I woke up one morning to the petulant ping of a Facebook notification. It was a friend request, from my father.
I ignored it, shuddering to think what it would mean to have my father as a friend. I would have to stay away from controversial posts, reveal judicious little about my everyday doings, filter my comments. The idea that my father would have a keyhole to peer into my life, was unnerving.
Over the next few days, I got other disconcerting notifications. My father was befriending all my friends. He began commenting on their posts and they, in turn, were having delightful conversations with him. He then began sharing his new found passion with the rest of the unconnected world. He sent out invites with detailed instructions on how to join, post, and partake of the manna of social media. Soon, Mr. Raja, Mrs. Kumar and Mr. Venkataraman all wanted to be my friends.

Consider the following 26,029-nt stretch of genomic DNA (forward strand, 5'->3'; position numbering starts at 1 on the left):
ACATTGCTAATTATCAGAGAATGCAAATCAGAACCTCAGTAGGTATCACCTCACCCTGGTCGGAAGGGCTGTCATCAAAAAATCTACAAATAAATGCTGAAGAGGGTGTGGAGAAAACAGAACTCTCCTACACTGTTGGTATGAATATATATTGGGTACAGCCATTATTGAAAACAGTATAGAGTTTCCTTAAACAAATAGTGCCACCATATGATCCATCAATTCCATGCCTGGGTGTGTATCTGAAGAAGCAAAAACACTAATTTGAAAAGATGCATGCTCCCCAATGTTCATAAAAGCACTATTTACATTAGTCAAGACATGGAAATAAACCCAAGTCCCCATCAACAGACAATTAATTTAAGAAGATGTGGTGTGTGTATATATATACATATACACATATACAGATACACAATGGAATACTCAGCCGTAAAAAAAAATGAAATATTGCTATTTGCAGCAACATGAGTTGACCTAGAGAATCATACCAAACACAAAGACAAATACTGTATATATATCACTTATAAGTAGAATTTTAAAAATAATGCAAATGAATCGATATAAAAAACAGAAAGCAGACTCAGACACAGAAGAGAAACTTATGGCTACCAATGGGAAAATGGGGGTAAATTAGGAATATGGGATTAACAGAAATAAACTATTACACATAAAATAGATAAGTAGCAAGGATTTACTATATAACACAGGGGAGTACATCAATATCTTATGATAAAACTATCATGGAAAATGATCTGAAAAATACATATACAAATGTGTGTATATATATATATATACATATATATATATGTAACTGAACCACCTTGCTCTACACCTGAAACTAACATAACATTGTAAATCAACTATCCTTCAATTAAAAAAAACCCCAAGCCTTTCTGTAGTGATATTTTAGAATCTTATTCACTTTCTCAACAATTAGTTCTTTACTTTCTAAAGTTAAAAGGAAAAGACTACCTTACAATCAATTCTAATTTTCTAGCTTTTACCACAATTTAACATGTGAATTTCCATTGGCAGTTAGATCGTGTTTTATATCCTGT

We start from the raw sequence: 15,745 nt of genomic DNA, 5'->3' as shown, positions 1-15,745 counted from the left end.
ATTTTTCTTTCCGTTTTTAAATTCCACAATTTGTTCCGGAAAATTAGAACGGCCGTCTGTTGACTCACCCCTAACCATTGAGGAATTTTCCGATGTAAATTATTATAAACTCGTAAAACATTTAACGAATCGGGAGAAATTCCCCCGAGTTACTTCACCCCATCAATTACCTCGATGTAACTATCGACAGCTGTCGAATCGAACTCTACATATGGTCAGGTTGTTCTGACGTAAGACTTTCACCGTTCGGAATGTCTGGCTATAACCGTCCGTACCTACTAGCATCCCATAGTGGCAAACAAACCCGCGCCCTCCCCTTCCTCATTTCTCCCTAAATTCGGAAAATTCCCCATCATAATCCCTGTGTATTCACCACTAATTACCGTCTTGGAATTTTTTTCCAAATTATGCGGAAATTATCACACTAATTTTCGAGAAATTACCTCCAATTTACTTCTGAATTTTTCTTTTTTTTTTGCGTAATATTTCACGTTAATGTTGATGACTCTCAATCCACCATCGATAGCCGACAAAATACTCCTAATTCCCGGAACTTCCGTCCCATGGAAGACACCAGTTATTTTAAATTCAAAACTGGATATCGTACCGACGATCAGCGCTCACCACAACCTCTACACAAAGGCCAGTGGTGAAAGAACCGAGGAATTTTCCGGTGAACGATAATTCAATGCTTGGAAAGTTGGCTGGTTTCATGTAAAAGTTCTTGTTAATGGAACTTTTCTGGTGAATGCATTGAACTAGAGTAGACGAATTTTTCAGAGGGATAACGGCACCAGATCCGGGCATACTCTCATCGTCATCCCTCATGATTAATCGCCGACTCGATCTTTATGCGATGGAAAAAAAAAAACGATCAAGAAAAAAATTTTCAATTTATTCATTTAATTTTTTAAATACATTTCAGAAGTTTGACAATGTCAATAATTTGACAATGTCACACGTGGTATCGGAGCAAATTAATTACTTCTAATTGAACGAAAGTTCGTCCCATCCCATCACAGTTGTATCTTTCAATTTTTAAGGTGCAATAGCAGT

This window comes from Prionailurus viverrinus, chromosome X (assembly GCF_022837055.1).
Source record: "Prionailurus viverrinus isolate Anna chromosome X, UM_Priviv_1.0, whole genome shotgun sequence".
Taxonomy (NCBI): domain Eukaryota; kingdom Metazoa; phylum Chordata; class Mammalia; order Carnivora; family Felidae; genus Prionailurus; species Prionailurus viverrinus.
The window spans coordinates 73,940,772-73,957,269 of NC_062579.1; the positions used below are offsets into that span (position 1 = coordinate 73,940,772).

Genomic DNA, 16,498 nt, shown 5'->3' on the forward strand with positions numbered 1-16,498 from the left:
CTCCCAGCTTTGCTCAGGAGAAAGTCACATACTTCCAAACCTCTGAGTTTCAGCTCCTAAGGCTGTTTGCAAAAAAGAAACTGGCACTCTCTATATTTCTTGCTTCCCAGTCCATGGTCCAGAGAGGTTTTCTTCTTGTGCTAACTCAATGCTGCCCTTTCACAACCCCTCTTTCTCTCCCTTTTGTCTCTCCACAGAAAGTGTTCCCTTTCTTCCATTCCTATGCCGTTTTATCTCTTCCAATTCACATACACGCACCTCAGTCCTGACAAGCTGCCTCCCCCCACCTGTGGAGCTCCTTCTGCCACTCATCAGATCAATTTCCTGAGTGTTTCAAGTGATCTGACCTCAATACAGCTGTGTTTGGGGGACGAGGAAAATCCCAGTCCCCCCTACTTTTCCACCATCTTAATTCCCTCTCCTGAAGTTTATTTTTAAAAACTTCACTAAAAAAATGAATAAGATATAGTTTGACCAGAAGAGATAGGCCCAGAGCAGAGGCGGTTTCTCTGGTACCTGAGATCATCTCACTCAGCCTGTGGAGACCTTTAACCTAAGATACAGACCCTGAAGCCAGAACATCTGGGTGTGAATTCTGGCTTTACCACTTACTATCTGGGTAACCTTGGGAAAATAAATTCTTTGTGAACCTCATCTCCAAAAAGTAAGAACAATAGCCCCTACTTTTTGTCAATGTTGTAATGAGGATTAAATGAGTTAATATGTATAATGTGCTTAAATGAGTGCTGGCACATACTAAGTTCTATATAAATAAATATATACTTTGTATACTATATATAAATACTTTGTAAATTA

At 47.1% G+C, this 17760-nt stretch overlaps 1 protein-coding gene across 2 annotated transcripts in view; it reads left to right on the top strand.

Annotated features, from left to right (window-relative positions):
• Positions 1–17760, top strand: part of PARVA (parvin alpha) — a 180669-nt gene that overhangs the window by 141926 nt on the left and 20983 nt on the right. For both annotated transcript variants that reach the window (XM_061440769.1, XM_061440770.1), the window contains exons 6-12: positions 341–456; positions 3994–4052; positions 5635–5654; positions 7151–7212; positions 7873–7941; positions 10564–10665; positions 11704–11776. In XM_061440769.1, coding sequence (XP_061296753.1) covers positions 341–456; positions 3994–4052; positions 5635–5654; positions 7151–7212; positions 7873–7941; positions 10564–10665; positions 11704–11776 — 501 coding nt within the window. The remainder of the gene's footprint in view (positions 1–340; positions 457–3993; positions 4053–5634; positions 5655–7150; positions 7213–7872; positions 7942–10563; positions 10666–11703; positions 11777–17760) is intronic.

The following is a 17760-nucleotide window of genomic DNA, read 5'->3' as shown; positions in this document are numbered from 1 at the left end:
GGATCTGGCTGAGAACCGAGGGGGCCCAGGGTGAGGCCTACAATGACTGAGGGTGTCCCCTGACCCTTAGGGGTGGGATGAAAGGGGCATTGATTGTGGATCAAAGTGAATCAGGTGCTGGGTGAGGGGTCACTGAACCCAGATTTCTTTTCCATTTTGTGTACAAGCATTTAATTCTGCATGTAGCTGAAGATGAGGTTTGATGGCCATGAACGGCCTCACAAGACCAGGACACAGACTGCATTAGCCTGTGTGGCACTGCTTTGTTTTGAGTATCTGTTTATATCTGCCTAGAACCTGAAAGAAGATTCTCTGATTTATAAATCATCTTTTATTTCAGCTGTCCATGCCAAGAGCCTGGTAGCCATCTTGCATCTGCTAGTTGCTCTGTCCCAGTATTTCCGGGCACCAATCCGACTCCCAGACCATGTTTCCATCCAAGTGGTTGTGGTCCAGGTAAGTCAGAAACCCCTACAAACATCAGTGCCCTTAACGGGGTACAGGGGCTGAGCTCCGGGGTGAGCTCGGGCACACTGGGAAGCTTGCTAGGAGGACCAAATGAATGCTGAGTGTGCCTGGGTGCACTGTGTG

I think of my generation as straddling two disparate worlds; the nostalgia of ‘dial-up’ with the euphoria of ‘instant’. We have the millennials racing ahead, creating a whole new virtual world. And there are the baby boomers behind, still encased in the physical world. My generation was supposed to be the bridge between.
While I struggled to define these boundaries, my father was breaking them. I had asked my parents to adjust to my life choices. Now, it was my turn. Finally, after days of ‘gentle’ persuasion with guerrilla posts, comments and tags, I surrendered.
I pressed the confirm button. My father was now my friend.
I read his early morning political rants. He browsed through pictures of his grandchildren. I smiled at his forwarded jokes and frowned at some of his comments.
Over time, we fell into our respective comfort zones.
Then, one very early morning I heard another ping. I reached groggily for my phone.
“Does your father-in-law have a WhatsApp account?” My father asked.
With a Perspective, I’m Sandhya Acharya.
Sandhya Acharya was formerly in corporate finance and is now mother of two boys and a dance enthusiast living in Santa Clara.